Currently I am an independent scientist. I left academia because the politics and power structure results in inefficient science that is prone to false positives. I believe science would be much more effective with a silicon valley type of structure and mindset. I've expressed many of these views in various blog
My scientific/academic career is known for various accomplishments:
I was valedictorian of my high school and graduated at the top
of my class at UC Berkeley with 22 A+'s. I then went on to score at the top of my medical school and graduate school classes, receiving a five year F31 grant in my first year of grad school. Despite my success in traditional schooling, I believe self-learning is far more efficient and have taken numerous online courses, teaching myself programming, web development, and advanced mathematics.
Small RNA Biology
I am the first person to show that a non-canonical class of small RNAs can target thousands of transcripts. I wrote up these results my first year of graduate school and the paper
has 66 citations on Google Scholar.
I've performed several pan-cancer survival analyses with TCGA data, and developed a web application
for easy exploration of survival correlations. OncoLnc received 116K hits in the month of May, 2017 alone.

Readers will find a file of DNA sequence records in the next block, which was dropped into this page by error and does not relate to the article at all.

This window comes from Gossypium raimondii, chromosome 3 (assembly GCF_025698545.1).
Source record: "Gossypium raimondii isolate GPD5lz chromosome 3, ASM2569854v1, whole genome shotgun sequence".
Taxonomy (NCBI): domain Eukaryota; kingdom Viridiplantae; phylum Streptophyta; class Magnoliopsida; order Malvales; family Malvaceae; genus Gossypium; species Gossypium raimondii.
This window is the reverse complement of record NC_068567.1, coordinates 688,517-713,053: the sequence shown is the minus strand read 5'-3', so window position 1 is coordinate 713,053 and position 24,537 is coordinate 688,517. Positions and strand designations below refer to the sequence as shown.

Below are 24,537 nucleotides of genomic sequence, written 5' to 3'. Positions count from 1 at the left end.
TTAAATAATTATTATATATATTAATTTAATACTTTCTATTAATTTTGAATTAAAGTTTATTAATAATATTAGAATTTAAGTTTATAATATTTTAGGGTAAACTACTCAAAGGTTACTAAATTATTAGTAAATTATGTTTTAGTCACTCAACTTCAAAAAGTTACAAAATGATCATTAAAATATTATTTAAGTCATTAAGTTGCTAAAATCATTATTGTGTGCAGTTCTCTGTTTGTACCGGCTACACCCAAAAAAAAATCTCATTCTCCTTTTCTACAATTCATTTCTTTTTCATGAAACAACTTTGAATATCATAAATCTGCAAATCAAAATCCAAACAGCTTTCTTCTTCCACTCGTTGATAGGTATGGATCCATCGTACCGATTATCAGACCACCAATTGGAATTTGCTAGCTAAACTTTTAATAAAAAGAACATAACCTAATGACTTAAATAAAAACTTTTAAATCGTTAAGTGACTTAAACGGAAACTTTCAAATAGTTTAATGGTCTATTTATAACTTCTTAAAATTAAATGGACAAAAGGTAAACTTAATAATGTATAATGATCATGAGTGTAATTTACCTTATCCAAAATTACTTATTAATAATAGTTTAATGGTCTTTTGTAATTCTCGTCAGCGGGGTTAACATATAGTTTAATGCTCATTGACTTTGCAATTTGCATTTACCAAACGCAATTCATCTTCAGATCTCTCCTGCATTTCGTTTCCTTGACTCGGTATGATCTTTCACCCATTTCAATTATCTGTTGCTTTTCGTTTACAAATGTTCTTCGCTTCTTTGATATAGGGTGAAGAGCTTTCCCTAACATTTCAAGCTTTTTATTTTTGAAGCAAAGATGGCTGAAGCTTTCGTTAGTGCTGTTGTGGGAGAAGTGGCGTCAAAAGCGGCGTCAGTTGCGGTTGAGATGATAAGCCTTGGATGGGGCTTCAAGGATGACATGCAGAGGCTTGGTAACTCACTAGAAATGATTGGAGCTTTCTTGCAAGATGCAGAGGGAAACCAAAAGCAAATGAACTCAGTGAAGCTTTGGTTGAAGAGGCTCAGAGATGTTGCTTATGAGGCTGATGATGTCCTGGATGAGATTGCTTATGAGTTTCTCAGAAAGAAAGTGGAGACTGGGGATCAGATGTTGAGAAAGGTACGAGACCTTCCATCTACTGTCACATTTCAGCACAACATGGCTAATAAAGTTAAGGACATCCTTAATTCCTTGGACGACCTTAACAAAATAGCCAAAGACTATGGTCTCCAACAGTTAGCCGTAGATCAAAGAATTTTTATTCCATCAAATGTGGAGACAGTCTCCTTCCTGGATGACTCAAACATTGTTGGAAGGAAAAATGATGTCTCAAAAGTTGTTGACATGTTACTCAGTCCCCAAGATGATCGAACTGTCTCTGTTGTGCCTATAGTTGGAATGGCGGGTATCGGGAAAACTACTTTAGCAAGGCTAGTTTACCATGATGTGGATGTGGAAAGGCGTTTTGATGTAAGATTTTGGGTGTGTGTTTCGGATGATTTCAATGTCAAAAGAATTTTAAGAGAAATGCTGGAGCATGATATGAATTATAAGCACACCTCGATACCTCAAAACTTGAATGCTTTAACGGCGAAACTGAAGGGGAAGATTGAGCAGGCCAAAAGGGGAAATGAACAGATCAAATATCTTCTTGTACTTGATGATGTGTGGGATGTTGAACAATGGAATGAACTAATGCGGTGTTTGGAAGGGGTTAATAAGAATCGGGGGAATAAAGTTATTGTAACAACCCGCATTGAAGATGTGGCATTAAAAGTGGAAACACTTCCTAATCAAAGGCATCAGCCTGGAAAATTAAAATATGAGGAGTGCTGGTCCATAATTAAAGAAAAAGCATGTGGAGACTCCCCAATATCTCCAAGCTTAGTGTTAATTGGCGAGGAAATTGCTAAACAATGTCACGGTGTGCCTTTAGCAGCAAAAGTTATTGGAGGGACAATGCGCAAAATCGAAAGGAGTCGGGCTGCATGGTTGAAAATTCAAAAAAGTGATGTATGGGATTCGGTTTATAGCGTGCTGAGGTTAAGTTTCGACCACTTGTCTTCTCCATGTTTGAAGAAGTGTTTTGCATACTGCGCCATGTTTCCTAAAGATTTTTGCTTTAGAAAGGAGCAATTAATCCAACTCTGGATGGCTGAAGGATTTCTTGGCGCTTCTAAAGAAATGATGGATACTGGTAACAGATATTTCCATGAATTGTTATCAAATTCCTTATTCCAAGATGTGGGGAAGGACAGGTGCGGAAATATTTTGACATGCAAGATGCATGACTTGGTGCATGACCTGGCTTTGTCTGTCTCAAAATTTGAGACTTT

I also developed a pipeline for finding novel lncRNAs in TCGA brain cancer RNA-SEQ samples, which was recently published
in PLOS Medicine.
Once I left academia my eyes were opened to the world of open science. To support preprints I developed the first index of preprints, PrePubMed
, with a search engine that mimics PubMed. I also interact with various members and organizations of the open science community, such as ASAPbio.
When I read the preprint for this technique I knew it was a game changer, and immediately developed a web tool for the authors. I then extended
granularity testing to standard deviations, which is needed to further extend granularity testing to test statistics and will be beneficial for attempts at automation.
Anyone with expertise in a field knows bad science when they see it. With a diverse academic background I'm able to recognize a lot of bad science and have recently used my platforms to do something about it.
When this story
made it to Retraction Watch due to plagiarism concerns I took a look at the paper and despite knowing nothing about bitcoins saw that the authors had no idea what they were doing. I wrote two scathing blog posts about its quality, and nearly a year later the journal found a competent reviewer and the paper was retracted.
When I came across the pizza publications by Brian Wansink alarm bells immediately went off and I wrote a preprint detailing the errors. Unsatisfied with the lab's response, I then went on to call Brian Wansink the "Donald Trump of food research" in a blog post. My post was highly criticized, but the preprint has been downloaded over 5,000 times, received a large amount of media attention, and my colleagues and I have found problems with 45 papers from Wansink's lab and thus far one paper has been retracted.